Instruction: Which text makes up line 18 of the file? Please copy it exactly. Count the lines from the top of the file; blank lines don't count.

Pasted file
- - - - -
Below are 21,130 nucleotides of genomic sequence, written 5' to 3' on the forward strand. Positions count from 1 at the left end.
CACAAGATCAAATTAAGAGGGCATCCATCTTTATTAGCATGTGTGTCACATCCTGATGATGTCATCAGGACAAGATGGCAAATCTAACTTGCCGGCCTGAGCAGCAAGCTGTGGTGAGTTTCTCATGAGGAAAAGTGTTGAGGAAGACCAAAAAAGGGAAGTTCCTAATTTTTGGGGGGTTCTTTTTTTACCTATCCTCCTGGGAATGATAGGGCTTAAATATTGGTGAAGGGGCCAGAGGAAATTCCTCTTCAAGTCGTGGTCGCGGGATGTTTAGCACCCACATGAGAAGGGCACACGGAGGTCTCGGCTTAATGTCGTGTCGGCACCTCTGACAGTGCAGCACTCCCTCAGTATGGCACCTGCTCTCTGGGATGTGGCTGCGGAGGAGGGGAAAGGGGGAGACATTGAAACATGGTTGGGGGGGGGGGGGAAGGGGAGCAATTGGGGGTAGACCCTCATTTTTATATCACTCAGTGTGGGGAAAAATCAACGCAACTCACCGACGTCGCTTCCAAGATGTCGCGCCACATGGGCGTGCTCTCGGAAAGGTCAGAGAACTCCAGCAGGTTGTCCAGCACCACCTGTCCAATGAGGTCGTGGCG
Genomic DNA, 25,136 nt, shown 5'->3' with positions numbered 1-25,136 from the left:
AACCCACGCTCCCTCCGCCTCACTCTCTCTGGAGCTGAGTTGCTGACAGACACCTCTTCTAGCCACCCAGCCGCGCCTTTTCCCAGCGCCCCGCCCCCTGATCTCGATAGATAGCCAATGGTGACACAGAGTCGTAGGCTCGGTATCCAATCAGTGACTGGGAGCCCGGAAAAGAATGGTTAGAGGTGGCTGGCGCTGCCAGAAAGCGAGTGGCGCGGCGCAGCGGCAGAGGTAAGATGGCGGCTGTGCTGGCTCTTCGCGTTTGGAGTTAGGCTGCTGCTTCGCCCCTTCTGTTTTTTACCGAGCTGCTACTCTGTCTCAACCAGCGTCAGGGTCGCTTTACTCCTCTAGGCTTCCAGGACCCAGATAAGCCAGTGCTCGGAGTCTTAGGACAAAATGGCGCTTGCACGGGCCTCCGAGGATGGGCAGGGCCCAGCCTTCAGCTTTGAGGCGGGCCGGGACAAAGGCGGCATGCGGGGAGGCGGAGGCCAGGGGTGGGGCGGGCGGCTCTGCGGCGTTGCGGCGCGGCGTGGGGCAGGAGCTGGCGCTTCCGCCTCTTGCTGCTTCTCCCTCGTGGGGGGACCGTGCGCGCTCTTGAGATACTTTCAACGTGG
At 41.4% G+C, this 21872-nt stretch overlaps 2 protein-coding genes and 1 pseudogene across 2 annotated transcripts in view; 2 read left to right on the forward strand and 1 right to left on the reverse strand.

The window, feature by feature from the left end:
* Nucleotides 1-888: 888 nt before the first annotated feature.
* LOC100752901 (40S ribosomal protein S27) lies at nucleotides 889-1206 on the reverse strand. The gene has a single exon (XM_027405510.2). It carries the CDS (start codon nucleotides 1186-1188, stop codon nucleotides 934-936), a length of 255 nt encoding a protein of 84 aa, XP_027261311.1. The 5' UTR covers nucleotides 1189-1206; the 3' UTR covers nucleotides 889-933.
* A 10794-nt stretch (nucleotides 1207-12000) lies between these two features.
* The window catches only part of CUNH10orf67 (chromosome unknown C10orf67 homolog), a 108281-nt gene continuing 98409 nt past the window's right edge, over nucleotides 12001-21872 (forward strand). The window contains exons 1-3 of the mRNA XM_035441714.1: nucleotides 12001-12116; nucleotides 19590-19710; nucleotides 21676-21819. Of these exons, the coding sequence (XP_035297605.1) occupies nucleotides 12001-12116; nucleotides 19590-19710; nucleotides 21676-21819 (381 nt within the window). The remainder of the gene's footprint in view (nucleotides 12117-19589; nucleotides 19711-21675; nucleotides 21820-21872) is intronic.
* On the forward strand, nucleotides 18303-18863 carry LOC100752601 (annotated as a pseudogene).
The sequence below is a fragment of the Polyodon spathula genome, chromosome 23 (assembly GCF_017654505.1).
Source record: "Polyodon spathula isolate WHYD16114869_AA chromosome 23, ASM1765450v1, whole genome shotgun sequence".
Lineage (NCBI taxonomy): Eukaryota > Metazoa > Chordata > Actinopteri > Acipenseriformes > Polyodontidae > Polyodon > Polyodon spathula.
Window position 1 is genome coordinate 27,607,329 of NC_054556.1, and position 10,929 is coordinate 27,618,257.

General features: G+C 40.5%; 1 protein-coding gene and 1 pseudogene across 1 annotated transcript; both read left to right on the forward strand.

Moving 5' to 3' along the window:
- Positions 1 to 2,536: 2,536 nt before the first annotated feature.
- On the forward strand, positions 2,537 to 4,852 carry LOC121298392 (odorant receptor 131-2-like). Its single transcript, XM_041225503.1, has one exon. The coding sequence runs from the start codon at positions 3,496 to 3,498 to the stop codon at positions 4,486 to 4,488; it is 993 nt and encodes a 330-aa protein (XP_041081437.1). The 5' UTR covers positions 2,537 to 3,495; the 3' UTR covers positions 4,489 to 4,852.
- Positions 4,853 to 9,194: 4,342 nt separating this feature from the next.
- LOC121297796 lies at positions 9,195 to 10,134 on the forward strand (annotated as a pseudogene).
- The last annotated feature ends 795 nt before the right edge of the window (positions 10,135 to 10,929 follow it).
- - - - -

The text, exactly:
- Positions 1 to 2,536: 2,536 nt before the first annotated feature.